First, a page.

Lenovo IdeaCentre Q180: Atom's Wake
If the netbook was a shooting star, the nettop was an asteroid that never quite entered our atmosphere. Instead it flew silently by, noted by NASA, written about in a handful of articles, and now forgotten.
That doesn’t mean it has ceased to exist, however. It’s still out there, floating in space - and it occasionally swings back around for an encore. So we have the Lenovo IdeaCentre Q180.
Of course, simply advertising a small computer as - well, a small computer - isn’t particularly sexy. The Q180 is instead being sold not just as general-purpose laptop but also as a media center (with optional Blu-Ray, not found on our review unit). There’s no doubting the demand for this, but so far, attempts to make PC-based media center computers have not done well - even Boxee, with its custom Linux-based operating system, was fussy. Can the Q180 succeed where others have stumbled? Let’s start with the specs.
It’s been awhile since we tested anything Atom. Since our last look at this line of processors, Intel has updated to the code-name Cedertrail processors, allowing for higher clock speeds. The 2.13 GHz dual-core Atom D2700 looks quite robust in print. But this still the same old architecture, so per-clock performance doesn’t come close to Intel’s Pentium and Core processors.
Also included in AMD’s Radeon HD 6450A, a version of the HD 6450 built for small systems that don’t have room for a typical PCIe graphics card. This makes up for the fact that all Atom processors are still using hopelessly outdated Intel Media Accelerator graphics, which is entirely unsuitable for HD video.
As with other small systems, there’s not much room for customization in the Q180. Our review unit is a mid-range model with an upgraded 500GB hard drive. Though the MSRP is $479, it is often on sale for under $400.
That’s inexpensive, but it’s not hard to find an Intel Pentium desktop for the same price. Size is part of what you’re paying for, so the Q180 will have to prove that it can serve as a solid media center and a decent day-to-day computer if it’s to compete with larger, more powerful systems.
Lenovo claims that the Lenovo Q180 is the world’s smallest fully functioning desktop. The words “fully functional” are vague enough to provide marketing wiggle room, but whatever the exact dimensions or their ranking against other computers, the Q180 is indisputably small. Alone, the enclosure is a tad less than an inch thick - paired with the optical drive its about 1.5 inches thick.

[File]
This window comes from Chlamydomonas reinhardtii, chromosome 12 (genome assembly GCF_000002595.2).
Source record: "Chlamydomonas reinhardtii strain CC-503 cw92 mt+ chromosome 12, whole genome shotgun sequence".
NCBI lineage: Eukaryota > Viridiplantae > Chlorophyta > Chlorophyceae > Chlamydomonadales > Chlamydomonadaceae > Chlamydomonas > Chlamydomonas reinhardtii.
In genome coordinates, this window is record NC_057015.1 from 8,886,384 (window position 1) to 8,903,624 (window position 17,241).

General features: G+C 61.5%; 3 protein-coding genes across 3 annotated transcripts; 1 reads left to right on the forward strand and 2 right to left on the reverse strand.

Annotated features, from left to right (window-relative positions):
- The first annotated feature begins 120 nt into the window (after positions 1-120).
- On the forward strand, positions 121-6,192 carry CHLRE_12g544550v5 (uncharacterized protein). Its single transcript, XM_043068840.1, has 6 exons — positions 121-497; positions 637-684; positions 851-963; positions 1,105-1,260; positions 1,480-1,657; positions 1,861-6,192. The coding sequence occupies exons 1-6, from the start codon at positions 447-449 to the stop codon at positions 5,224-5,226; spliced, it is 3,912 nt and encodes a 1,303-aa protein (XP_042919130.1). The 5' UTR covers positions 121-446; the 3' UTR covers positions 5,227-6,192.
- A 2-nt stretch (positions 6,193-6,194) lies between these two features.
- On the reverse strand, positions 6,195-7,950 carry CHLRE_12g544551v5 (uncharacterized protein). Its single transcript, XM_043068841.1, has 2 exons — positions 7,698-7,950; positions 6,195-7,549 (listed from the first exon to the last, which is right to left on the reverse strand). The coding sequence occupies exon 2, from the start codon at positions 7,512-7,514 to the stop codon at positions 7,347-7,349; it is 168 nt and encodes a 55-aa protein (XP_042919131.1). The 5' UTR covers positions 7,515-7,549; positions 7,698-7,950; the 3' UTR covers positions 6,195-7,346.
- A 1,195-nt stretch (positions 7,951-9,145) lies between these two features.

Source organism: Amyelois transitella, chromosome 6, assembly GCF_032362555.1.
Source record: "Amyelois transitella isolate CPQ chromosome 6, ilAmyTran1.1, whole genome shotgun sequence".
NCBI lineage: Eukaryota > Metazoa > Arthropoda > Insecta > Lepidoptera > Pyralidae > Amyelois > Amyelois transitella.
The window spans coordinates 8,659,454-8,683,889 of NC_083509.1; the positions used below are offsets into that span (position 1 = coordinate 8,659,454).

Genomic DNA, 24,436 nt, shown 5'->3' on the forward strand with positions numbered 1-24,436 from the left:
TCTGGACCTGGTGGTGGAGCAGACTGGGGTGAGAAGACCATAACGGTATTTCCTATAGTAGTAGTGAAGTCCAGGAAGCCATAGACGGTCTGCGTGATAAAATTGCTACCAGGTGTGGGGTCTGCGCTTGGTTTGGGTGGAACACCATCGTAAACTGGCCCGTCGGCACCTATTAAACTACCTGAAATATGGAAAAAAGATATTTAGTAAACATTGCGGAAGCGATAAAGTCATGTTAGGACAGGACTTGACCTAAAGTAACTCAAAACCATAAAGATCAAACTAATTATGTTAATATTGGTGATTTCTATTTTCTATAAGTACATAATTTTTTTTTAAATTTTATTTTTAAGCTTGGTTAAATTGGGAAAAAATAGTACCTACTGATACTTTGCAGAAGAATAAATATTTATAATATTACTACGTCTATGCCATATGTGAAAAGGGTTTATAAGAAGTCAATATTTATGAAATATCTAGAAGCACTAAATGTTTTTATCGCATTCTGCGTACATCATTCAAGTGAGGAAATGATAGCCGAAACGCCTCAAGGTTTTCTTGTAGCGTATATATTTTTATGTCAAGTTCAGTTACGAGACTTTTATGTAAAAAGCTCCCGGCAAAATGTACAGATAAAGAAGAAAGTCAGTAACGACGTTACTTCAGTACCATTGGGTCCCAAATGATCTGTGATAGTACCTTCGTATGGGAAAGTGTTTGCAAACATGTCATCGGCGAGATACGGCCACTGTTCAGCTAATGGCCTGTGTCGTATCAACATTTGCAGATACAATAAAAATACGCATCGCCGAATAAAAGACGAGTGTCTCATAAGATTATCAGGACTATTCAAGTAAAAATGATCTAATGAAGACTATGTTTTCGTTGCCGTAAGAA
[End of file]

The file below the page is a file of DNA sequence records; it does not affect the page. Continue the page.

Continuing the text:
Such a small size doesn’t leave much room for design. Black glossy surfaces with silver trim dominate the exterior, and though it won’t turn any heads, it’s handsome enough. It’s also rather subdued, which is important for this kind of PC. The inconspicuous nature of this computer is a selling point.
Though the computer and the optical drive are separate units, they are not bound together loosely. On the contrary, attempting to remove the optional drive is nearly impossible, requiring such for that you feel sure you’ll snap it off (Lenovo tells me the optical drive, though technically detachable, isn’t meant to be removed.)
Anyone worrying that the optical drive will feel like a cheap add-on should rest assured that’s not the case, but it seems odd that Lenovo would include the optical drive as a separate-yet-not-really-detachable unit. Besides being strange, there’s another disadvantage. The optical drive connects via an external USB adapter, eating up one of the system’s ports.
That oddity aside, the Q180 really feels like a little brick when you pick it up. One potential weak point is the plastic port cover on the front of the laptop, which is secured by flexible plastic bands. Lenovo at least had the courtesy to use two pairs of bands instead of one, however, and the cover remains absolutely secure until the user purposely pulls it off. I suspect that Lenovo is using small magnets to aid in keeping it secure.